Sponge-worthy? Yes. Impeachment-worthy? No.

President Bush lied, and lied egregiously—not about campaign finance (bad, but not a matter of life and death) or Oval Office fellatio (who gives a crap), but about war.  He lied about war.  Children died because he lied.  Bush’s deliberate, calculated mendacity led directly to the United States invading a sovereign nation, albeit one with a homicidal ogre as sovereign, that had nothing to do with 9/11.  His lies led directly to the budget crisis and contributed in no small way to the economic collapse.  Because of his lies, we invaded a country, we killed Iraqi soldiers, we killed Iraqi civilians, we destroyed Iraqi infastructure, we tortured Iraqi POWs for sport, we waterboarded, we put our own sons and daughters “in harm’s way” (to use the troubled John McCain’s deceptively gentle euphemism), we subjected those sons and daughters to PTSD and Gulf War Syndrome and clinical depression, we drove them to suicide.

The Downing Street memo should have been the death knell of the Bush presidency.  But there was no resignation.  No impeachment.  No rebuke.  Congress did not even investigate.

Nor mine

For seven years, we’ve known about this, and done nothing.

Nixon was a cheater. Clinton was a cheater of a different kind.  Bush is a war criminal.  He has blood on his hands.


If 9/11 and the WMDs were merely an excuse to “take out Saddam,” as Bush was fond of putting it, and the decision to invade Iraq was made well before those events, the trillion-dollar question is: What was the impetus?

No one is suggesting that Saddam Hussein was a benevolent and beloved ruler, nor were many tears shed when he was executed.  But the “Saddam was a bad man” argument is a post hoc ergo proctor hoc rationalization for going to war.  It doesn’t justify what we did.  He was bad in 1991, too, and we allowed him to remain.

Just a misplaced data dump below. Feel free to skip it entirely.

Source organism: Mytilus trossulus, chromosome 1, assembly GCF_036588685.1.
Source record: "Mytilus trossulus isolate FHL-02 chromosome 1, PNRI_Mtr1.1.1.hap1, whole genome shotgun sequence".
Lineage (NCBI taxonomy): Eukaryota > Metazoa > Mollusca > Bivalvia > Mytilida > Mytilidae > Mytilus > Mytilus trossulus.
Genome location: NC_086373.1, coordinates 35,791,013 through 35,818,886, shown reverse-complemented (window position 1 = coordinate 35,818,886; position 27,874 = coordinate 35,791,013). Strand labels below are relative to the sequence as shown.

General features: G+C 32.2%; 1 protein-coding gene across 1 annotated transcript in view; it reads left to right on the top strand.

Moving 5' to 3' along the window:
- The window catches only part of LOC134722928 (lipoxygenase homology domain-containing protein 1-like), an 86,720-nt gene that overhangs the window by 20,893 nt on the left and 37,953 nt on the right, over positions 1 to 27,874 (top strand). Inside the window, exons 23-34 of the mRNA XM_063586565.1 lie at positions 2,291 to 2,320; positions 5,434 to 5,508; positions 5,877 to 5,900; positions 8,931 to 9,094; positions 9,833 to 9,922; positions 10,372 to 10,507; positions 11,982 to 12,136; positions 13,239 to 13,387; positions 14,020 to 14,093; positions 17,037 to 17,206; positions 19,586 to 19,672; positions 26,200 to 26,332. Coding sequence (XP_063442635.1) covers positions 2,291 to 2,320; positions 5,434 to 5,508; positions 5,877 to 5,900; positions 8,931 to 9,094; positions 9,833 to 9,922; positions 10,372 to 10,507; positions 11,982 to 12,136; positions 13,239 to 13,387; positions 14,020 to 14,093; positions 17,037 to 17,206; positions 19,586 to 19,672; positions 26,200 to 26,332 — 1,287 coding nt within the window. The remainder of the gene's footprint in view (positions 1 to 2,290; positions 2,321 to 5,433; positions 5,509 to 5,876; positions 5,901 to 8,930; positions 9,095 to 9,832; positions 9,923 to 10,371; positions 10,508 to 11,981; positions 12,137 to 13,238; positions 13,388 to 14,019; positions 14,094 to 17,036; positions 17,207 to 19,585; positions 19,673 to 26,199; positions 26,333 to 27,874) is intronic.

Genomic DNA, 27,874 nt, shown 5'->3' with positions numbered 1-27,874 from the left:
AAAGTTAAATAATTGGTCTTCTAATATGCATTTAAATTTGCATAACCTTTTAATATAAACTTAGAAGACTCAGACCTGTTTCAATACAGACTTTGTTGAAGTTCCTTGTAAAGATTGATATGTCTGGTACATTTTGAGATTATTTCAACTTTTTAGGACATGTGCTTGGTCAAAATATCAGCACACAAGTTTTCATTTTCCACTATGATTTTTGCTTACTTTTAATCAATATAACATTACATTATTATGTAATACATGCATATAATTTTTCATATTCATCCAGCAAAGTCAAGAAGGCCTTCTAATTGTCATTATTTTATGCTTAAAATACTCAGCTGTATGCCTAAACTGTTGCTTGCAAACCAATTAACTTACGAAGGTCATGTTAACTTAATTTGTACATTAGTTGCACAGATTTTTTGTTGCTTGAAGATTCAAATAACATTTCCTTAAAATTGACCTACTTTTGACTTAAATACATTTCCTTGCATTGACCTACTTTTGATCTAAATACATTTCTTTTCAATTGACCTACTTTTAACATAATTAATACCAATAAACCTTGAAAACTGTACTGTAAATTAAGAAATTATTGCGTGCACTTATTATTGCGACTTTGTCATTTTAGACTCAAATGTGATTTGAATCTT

I don’t presume to know what compelled Bush to pursue war, but I will show you one last batch of numbers:

Average price of a barrel of crude, 1947-1973, in 2010 dollars

Highest price of a barrel of crude, 1947-1973, in 2010 dollars

Price of a barrel of crude, 1991, in 2010 dollars

Price of a barrel of crude on eve of 2003 Iraq invasion

Price of a barrel of crude, February, 2012

Who says a president has no control over gas prices?

To be fair, other factors contributed to the spike.  But it’s clear, when you look at this chart (courtesy: WTRG Economics), that the price didn’t begin to skyrocket until boots were on the ground in Baghdad:

On the eve of the invasion, which I never supported, I nonetheless dismissed the “No Blood For Oil” protesters as overly simplistic, as conspiracy theorists. Now I’m not so sure.  Perhaps Bush wasn’t lying about the mission being accomplished; perhaps the “mission” was to drive up oil prices.



Bush also said this in his speech nine years ago today: “The war on terror is not over; yet it is not endless.”

For the sake of America and the world, for the sake of my children and yours, for the sake of humanity, I pray that just this once, he wasn’t lying.


About Greg Olear

Greg Olear (@gregolear) is a founding editor of The Weeklings and the author of the novels Totally Killer and Fathermucker, an L.A. Times bestseller.